Pharmacotherapeutic trials in adolescent alcohol use disorders: Opportunities and challenges

Michael A. Dawes, Bankole A. Johnson

Research output: Contribution to journalReview articlepeer-review

15 Scopus citations


Medications as adjuncts to psychosocial treatments for adolescent alcohol use disorders hold the promise of improved efficacy over psychosocial treatments alone. Specific components should be included in the design and implementation of these medication studies. Included should be assessment of the developmental risks of the chosen medication, consideration of short-term effects on the clinical disorder, factors affecting compliance and retention, age-specific pharmacokinetics, and systematic safety monitoring. A risk-benefit analysis should be conducted on the potential benefits of the medication to decrease alcohol use versus the potential long-term effects of medication use on brain development. To select clinically meaningful subtypes of adolescents with alcohol use disorders for medication trials, classification systems should be derived from multi-factorial models of complex neurodevelopmental disorders. Multi-factorial models will be required to select samples wherein specific gene-gene and gene-environment interactions predict medication treatment response. In samples of adolescents with alcohol use disorders, clinically meaningful subtypes are likely to have differential medication treatment response as a function of age of onset, family history of disorder, and comorbid psychopathology. Findings from preclinical and treatment studies in adults, along with pilot treatment findings in adolescents, suggest that particular serotonergic agents, opioid antagonists, and agents that modulate excitatory amino acids and GABAergic transmission might be effective. Future medication trials for adolescents with alcohol use disorders should use specific combinations of medications, based on specific hypotheses involving key neurotransmitter systems that putatively modulate treatment response. Combinations of medications may have additive effects on particular neurotransmitter systems or synergistic effects across two or more neurotransmitter systems, to further decrease alcohol consumption when compared with single-agent treatment.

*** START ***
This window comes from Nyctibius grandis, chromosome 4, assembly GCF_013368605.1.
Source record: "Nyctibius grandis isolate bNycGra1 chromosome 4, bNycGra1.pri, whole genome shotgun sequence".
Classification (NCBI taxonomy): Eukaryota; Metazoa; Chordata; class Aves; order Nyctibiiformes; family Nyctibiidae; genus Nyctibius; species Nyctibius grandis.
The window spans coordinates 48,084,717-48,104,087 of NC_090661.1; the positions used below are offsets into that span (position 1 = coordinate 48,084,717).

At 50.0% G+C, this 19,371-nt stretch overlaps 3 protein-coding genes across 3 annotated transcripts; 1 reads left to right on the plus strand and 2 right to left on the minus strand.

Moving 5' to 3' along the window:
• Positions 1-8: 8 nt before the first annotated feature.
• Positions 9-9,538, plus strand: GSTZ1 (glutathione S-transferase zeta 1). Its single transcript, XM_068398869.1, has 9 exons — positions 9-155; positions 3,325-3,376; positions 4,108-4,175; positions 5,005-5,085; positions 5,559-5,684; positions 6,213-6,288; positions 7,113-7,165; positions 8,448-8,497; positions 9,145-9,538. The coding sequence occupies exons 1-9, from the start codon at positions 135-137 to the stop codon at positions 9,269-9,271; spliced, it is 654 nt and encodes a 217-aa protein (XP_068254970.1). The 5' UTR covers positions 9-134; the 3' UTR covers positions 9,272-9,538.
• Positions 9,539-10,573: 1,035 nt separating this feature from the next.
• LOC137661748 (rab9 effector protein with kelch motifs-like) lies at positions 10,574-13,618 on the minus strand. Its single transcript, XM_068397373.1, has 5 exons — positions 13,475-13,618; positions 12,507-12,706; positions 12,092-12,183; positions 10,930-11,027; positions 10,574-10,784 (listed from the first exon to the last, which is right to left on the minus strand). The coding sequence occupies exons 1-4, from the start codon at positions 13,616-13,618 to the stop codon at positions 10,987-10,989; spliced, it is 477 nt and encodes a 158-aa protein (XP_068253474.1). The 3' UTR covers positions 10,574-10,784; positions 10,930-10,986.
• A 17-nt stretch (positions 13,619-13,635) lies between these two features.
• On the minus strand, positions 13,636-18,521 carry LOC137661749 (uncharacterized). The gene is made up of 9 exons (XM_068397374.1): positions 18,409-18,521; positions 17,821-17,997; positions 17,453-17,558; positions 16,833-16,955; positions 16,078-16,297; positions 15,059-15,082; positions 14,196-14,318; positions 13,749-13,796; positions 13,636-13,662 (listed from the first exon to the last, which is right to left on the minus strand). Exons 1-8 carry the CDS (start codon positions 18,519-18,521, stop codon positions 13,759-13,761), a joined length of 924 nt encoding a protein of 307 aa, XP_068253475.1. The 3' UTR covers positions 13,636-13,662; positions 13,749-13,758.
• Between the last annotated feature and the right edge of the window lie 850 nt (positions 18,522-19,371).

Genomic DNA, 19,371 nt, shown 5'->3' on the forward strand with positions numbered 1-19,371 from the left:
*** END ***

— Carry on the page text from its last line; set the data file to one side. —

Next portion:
Original languageEnglish (US)
Pages (from-to)166-177
Number of pages12
JournalAlcohol and Alcoholism
Issue number3
StatePublished - May 2004

ASJC Scopus subject areas

  • Medicine (miscellaneous)
  • Toxicology
  • Psychiatry and Mental health


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